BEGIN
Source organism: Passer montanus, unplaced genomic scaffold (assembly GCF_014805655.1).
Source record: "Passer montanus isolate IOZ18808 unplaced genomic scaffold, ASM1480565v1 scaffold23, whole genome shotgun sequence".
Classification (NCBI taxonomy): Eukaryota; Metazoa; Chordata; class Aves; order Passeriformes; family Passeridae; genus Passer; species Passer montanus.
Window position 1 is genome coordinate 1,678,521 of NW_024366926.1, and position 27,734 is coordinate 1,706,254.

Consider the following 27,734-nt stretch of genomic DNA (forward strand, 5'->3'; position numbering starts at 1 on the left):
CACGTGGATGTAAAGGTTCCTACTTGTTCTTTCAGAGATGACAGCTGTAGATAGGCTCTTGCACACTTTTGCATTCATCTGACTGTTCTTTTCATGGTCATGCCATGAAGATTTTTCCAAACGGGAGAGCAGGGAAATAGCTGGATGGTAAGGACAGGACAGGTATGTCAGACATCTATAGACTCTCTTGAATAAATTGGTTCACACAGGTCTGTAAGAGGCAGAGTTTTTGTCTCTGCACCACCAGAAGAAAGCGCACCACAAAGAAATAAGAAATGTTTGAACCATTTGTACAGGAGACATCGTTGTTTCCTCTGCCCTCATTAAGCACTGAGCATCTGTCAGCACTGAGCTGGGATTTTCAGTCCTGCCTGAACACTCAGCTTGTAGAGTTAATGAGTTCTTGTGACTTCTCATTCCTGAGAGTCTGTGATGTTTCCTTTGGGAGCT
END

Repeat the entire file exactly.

Source organism: Passer montanus, unplaced genomic scaffold (assembly GCF_014805655.1).
Source record: "Passer montanus isolate IOZ18808 unplaced genomic scaffold, ASM1480565v1 scaffold23, whole genome shotgun sequence".
Classification (NCBI taxonomy): Eukaryota; Metazoa; Chordata; class Aves; order Passeriformes; family Passeridae; genus Passer; species Passer montanus.
Window position 1 is genome coordinate 1,678,521 of NW_024366926.1, and position 27,734 is coordinate 1,706,254.

Consider the following 27,734-nt stretch of genomic DNA (forward strand, 5'->3'; position numbering starts at 1 on the left):
CACGTGGATGTAAAGGTTCCTACTTGTTCTTTCAGAGATGACAGCTGTAGATAGGCTCTTGCACACTTTTGCATTCATCTGACTGTTCTTTTCATGGTCATGCCATGAAGATTTTTCCAAACGGGAGAGCAGGGAAATAGCTGGATGGTAAGGACAGGACAGGTATGTCAGACATCTATAGACTCTCTTGAATAAATTGGTTCACACAGGTCTGTAAGAGGCAGAGTTTTTGTCTCTGCACCACCAGAAGAAAGCGCACCACAAAGAAATAAGAAATGTTTGAACCATTTGTACAGGAGACATCGTTGTTTCCTCTGCCCTCATTAAGCACTGAGCATCTGTCAGCACTGAGCTGGGATTTTCAGTCCTGCCTGAACACTCAGCTTGTAGAGTTAATGAGTTCTTGTGACTTCTCATTCCTGAGAGTCTGTGATGTTTCCTTTGGGAGCT